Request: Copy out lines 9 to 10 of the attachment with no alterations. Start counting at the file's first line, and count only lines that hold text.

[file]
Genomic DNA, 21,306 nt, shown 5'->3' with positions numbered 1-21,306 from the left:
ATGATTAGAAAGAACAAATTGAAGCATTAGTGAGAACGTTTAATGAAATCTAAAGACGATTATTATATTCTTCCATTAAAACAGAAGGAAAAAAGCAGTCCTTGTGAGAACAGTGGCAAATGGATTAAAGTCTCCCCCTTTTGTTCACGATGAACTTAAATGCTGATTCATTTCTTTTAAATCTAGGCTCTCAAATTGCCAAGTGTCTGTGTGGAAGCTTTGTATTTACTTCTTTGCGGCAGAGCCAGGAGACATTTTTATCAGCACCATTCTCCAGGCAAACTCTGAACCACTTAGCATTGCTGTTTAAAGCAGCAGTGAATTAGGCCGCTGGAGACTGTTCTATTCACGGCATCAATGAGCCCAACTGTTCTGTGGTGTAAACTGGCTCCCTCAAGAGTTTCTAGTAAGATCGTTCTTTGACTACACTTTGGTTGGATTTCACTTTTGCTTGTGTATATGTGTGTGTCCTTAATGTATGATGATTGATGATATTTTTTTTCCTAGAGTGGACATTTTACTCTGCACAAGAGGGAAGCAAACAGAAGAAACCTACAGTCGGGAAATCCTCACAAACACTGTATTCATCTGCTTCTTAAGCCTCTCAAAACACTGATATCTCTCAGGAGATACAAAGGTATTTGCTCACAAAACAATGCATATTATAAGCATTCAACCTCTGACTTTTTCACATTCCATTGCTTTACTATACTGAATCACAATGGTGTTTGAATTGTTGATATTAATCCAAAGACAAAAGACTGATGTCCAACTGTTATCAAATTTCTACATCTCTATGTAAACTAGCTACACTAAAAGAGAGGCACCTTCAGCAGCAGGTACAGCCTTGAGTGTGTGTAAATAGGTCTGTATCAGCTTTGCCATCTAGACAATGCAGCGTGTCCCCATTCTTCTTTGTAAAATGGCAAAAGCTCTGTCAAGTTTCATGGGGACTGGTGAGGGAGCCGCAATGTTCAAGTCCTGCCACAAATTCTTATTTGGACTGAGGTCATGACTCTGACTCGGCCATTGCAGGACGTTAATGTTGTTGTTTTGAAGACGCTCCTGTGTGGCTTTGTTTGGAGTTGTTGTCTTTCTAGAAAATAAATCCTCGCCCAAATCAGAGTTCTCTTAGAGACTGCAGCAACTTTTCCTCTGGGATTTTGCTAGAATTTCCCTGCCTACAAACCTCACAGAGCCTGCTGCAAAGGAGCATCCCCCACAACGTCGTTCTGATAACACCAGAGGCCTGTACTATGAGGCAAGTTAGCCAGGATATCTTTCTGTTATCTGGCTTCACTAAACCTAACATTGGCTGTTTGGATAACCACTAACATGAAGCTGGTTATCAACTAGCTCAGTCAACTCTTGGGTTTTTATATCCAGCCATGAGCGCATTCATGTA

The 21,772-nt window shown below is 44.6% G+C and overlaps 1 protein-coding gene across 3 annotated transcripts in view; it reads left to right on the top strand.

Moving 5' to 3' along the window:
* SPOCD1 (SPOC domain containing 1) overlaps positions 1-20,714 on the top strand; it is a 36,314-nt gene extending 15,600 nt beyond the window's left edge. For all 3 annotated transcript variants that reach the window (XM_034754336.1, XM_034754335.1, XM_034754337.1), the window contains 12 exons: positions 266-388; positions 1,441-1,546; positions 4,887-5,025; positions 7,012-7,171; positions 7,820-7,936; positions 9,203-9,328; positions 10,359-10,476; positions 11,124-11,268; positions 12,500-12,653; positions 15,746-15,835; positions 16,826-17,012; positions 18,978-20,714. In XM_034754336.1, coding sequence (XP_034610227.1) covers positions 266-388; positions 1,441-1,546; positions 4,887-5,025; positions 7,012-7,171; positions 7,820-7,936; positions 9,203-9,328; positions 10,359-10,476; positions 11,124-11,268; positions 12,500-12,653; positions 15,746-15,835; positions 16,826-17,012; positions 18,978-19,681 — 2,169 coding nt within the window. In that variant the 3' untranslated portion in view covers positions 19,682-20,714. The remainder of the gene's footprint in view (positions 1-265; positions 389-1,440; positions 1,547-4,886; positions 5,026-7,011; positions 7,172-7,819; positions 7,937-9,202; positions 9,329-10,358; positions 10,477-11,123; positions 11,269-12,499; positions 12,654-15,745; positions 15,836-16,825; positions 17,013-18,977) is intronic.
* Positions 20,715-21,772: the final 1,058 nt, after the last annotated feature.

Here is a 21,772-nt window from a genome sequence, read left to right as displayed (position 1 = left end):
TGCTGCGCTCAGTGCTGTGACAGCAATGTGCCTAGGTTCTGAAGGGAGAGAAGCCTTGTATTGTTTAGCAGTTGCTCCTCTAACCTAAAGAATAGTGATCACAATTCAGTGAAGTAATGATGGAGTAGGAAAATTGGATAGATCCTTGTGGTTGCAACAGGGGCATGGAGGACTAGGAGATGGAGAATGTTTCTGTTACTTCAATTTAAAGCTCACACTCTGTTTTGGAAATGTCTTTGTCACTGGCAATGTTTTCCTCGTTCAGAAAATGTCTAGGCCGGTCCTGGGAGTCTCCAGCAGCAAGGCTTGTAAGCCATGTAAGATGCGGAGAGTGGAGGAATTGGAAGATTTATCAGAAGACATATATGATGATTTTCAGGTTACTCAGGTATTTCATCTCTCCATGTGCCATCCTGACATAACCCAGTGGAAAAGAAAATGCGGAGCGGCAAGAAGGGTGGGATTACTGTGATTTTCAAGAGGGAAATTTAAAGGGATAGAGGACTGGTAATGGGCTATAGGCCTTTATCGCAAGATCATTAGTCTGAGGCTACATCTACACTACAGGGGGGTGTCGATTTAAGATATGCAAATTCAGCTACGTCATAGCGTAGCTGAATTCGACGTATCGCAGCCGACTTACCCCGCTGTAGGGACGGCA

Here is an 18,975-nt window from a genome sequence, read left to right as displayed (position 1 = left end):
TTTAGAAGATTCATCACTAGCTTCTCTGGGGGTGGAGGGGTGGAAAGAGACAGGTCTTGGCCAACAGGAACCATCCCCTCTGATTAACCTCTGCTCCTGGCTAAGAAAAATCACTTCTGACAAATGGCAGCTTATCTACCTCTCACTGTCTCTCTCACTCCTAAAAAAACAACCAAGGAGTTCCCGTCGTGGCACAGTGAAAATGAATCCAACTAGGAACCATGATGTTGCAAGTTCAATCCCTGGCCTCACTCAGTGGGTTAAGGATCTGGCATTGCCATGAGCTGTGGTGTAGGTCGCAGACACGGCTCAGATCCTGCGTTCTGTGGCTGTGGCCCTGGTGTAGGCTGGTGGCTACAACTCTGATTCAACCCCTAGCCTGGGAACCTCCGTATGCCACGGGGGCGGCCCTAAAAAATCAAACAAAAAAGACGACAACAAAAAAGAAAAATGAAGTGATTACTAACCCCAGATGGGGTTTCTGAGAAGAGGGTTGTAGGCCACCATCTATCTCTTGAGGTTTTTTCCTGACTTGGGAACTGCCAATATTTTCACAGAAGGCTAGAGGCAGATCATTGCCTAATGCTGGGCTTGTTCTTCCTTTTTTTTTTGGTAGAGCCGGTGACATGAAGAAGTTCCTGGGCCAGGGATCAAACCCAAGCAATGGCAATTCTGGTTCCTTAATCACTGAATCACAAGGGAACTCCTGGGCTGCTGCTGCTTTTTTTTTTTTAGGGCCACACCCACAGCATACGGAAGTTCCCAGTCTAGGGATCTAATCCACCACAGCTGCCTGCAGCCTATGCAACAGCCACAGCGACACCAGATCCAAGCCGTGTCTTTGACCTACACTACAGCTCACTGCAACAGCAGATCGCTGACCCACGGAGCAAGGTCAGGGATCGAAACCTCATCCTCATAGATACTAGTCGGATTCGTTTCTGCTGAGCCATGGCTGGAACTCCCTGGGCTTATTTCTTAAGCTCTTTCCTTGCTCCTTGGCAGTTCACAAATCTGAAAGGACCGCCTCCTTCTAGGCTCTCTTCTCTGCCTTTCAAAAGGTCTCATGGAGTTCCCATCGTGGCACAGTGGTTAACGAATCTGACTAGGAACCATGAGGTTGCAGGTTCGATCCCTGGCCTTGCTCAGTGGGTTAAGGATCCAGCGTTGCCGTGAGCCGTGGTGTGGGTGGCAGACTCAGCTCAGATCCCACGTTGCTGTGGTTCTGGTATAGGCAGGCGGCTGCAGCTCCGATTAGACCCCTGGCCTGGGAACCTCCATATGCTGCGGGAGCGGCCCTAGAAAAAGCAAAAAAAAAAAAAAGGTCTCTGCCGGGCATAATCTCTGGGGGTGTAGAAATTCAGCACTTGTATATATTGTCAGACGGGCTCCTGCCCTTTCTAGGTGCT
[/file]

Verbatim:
Here is an 18,975-nt window from a genome sequence, read left to right as displayed (position 1 = left end):
TTTAGAAGATTCATCACTAGCTTCTCTGGGGGTGGAGGGGTGGAAAGAGACAGGTCTTGGCCAACAGGAACCATCCCCTCTGATTAACCTCTGCTCCTGGCTAAGAAAAATCACTTCTGACAAATGGCAGCTTATCTACCTCTCACTGTCTCTCTCACTCCTAAAAAAACAACCAAGGAGTTCCCGTCGTGGCACAGTGAAAATGAATCCAACTAGGAACCATGATGTTGCAAGTTCAATCCCTGGCCTCACTCAGTGGGTTAAGGATCTGGCATTGCCATGAGCTGTGGTGTAGGTCGCAGACACGGCTCAGATCCTGCGTTCTGTGGCTGTGGCCCTGGTGTAGGCTGGTGGCTACAACTCTGATTCAACCCCTAGCCTGGGAACCTCCGTATGCCACGGGGGCGGCCCTAAAAAATCAAACAAAAAAGACGACAACAAAAAAGAAAAATGAAGTGATTACTAACCCCAGATGGGGTTTCTGAGAAGAGGGTTGTAGGCCACCATCTATCTCTTGAGGTTTTTTCCTGACTTGGGAACTGCCAATATTTTCACAGAAGGCTAGAGGCAGATCATTGCCTAATGCTGGGCTTGTTCTTCCTTTTTTTTTTGGTAGAGCCGGTGACATGAAGAAGTTCCTGGGCCAGGGATCAAACCCAAGCAATGGCAATTCTGGTTCCTTAATCACTGAATCACAAGGGAACTCCTGGGCTGCTGCTGCTTTTTTTTTTTTAGGGCCACACCCACAGCATACGGAAGTTCCCAGTCTAGGGATCTAATCCACCACAGCTGCCTGCAGCCTATGCAACAGCCACAGCGACACCAGATCCAAGCCGTGTCTTTGACCTACACTACAGCTCACTGCAACAGCAGATCGCTGACCCACGGAGCAAGGTCAGGGATCGAAACCTCATCCTCATAGATACTAGTCGGATTCGTTTCTGCTGAGCCATGGCTGGAACTCCCTGGGCTTATTTCTTAAGCTCTTTCCTTGCTCCTTGGCAGTTCACAAATCTGAAAGGACCGCCTCCTTCTAGGCTCTCTTCTCTGCCTTTCAAAAGGTCTCATGGAGTTCCCATCGTGGCACAGTGGTTAACGAATCTGACTAGGAACCATGAGGTTGCAGGTTCGATCCCTGGCCTTGCTCAGTGGGTTAAGGATCCAGCGTTGCCGTGAGCCGTGGTGTGGGTGGCAGACTCAGCTCAGATCCCACGTTGCTGTGGTTCTGGTATAGGCAGGCGGCTGCAGCTCCGATTAGACCCCTGGCCTGGGAACCTCCATATGCTGCGGGAGCGGCCCTAGAAAAAGCAAAAAAAAAAAAAAGGTCTCTGCCGGGCATAATCTCTGGGGGTGTAGAAATTCAGCACTTGTATATATTGTCAGACGGGCTCCTGCCCTTTCTAGGTGCT